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Recycler’s New Direction Pays Off: Power Pallet Expanding into Recycling Other Materials
Leading pallet recycling company in upstate New York finds added success in venturing into recovery and recycling of other materials.
By Tim Cox
Date Posted: 3/1/2013
AMSTERDAM, New York – When Sam Donadio began working in his father’s fledgling pallet recycling business, he literally dug used pallets out of the dirt. In those days during the infancy of pallet recycling, typically used pallets were sent to landfills for disposal.
“We had to go to the landfill and dig them out,” recalled Sam Donadio, president of the company. “Those were the days.”
Today, Sam and his brother, Gary, vice president, are still digging, but they’re digging for ideas and strategies to continue to build Power Pallet. The time of scrounging around in landfills is long in the past. The greatest challenge today is to find new ways to expand into related recycling businesses. This strategy not only brings in additional revenue it also makes Power Pallet more intertwined with its customer base.
Power Pallet is located in Amsterdam in upstate New York. Amsterdam is on the Mohawk River a mere 15 miles northwest of Schenectady and about 35 miles northwest of the capital, Albany. All of the company’s pallet operations are housed under one roof in a 170,000-square-foot building.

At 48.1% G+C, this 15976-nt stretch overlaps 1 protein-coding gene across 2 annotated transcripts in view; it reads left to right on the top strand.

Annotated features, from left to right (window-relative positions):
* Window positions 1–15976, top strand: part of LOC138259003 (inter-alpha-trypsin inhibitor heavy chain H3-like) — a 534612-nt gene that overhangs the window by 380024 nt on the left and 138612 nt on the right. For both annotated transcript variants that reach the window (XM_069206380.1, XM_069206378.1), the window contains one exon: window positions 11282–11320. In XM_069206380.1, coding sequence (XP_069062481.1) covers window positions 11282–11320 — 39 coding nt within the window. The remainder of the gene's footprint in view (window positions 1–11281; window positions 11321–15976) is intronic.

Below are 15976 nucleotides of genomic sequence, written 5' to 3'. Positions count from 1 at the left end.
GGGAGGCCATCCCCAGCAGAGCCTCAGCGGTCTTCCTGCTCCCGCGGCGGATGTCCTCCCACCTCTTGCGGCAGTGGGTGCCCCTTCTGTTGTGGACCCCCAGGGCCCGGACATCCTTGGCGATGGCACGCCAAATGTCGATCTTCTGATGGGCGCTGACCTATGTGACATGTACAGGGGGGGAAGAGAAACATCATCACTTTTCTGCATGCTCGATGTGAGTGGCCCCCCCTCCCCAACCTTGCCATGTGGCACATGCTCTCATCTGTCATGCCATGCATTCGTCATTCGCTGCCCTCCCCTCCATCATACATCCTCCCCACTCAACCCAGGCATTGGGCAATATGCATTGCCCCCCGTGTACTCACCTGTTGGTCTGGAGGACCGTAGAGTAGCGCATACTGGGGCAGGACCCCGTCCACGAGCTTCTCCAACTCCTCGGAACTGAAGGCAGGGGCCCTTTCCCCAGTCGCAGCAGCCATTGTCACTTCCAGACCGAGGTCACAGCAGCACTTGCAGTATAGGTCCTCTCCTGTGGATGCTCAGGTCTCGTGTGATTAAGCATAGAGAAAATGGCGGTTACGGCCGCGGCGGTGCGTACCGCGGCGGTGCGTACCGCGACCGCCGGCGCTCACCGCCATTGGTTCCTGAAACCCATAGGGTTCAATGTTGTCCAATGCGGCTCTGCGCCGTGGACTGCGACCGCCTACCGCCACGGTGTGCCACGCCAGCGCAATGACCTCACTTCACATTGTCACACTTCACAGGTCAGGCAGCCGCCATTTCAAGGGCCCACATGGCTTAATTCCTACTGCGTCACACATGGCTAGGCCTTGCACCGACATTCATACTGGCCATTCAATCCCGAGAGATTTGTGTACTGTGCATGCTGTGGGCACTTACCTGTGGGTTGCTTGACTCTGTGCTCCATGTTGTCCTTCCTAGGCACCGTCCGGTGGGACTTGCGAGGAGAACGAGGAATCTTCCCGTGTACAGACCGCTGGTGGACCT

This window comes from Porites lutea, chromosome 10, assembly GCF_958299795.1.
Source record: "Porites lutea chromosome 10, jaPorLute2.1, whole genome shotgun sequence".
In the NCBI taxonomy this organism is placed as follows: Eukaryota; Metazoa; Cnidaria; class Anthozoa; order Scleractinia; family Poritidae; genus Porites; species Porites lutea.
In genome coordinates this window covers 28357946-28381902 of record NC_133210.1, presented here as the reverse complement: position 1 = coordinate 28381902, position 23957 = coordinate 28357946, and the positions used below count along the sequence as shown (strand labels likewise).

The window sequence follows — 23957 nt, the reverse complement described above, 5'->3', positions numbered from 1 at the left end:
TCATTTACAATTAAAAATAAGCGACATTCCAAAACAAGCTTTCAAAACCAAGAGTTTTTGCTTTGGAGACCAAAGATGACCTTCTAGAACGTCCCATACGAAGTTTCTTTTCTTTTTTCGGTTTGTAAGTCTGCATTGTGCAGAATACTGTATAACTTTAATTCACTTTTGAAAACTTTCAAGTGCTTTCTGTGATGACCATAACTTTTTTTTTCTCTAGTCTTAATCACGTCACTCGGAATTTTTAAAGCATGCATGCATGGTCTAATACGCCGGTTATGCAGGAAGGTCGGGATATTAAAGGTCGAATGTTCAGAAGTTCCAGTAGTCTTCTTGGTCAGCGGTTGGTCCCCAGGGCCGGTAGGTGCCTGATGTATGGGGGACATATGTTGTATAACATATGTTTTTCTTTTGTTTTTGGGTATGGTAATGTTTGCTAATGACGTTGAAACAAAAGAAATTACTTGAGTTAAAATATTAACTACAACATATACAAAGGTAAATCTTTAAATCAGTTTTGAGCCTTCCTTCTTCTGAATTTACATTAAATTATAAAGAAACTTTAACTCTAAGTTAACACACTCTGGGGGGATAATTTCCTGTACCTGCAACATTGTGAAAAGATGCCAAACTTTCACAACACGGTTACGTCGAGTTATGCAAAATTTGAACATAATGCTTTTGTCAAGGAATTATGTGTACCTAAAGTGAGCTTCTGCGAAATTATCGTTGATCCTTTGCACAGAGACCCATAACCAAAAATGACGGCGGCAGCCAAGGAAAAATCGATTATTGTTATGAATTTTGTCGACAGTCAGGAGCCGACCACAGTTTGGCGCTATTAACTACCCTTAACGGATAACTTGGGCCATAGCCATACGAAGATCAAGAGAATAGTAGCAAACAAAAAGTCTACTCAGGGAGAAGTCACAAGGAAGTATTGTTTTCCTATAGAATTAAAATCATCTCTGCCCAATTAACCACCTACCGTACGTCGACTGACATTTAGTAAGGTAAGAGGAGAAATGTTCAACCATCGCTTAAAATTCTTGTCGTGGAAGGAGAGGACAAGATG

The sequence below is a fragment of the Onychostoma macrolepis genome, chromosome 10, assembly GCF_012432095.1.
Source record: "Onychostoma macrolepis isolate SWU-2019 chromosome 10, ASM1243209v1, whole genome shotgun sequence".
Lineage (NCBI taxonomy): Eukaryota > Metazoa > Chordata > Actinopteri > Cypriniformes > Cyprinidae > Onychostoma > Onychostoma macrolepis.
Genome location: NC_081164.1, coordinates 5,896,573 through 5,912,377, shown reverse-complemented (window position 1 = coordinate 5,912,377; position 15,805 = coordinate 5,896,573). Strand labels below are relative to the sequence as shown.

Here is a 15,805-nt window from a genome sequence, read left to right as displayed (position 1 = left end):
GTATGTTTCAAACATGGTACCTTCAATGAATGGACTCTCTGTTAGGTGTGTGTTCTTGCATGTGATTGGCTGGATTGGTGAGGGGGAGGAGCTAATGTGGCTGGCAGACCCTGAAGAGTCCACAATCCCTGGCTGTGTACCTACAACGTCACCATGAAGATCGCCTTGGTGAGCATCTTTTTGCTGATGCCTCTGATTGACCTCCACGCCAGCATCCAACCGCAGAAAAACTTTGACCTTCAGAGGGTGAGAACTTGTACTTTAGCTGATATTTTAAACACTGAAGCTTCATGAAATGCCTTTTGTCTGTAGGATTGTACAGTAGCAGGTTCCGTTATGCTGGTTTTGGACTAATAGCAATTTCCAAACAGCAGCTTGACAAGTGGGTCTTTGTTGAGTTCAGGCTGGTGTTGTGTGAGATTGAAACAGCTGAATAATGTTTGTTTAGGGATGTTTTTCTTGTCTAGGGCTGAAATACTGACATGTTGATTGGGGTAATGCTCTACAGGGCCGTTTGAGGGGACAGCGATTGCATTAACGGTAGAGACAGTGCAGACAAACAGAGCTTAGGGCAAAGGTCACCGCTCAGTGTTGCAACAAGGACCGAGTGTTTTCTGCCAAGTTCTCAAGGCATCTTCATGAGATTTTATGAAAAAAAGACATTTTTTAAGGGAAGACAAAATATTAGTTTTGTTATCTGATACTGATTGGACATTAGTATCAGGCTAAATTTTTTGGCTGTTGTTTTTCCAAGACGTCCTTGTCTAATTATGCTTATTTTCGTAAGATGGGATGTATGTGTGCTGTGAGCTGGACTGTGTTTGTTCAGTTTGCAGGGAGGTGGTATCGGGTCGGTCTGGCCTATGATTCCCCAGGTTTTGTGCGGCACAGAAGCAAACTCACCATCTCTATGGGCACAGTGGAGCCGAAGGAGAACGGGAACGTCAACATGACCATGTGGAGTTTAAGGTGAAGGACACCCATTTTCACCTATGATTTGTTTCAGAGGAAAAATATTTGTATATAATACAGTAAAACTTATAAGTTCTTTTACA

Power Pallet processes three million pallets annually and employs about 155 people. The company serves manufacturing customers and distribution centers within a radius of up to 250 miles.
Expansion through Diversification
As large and as important as its pallet recycling operations are, the Donadios have been expanding their business in a new direction in recent years, a direction they view as being critical to their future success. They leveraged the company’s fleet of about 400 trailers, spotted at factories and distribution centers to collect used pallets, and entered the arena of recycling other materials, such as corrugated, plastic, glass and metal.
Power Pallet offered to collect and buy recyclable materials from its customers. In essence, Power Pallet became a “one-stop shop for everything,” explained Sam, 60. “Customers didn’t have to deal with one business for used pallets, another vendor for corrugated, another company for plastic, another for metal. Our customers did not want to accumulate their materials in their costly distribution centers, either.”
Power Pallet made the process easy for customers. It put in baling equipment at no cost to customers and allowed them to load different recyclable materials in the same trailer.
The strategy provided an important benefit for Power Pallet. “It secured the account for us,” said Sam. Although their pallet prices are competitive, “some customers will leave you for a nickel or a dime,” he noted. “Now…they’re going to lose the whole package.” A customer that moves to a different pallet supplier would face the prospect of having to set up new relationships to handle all the other waste materials being recycled by Power
“That’s why our service offering is so attractive to customers,” observed Sam. “They don’t have to deal with four or five different recycling companies.”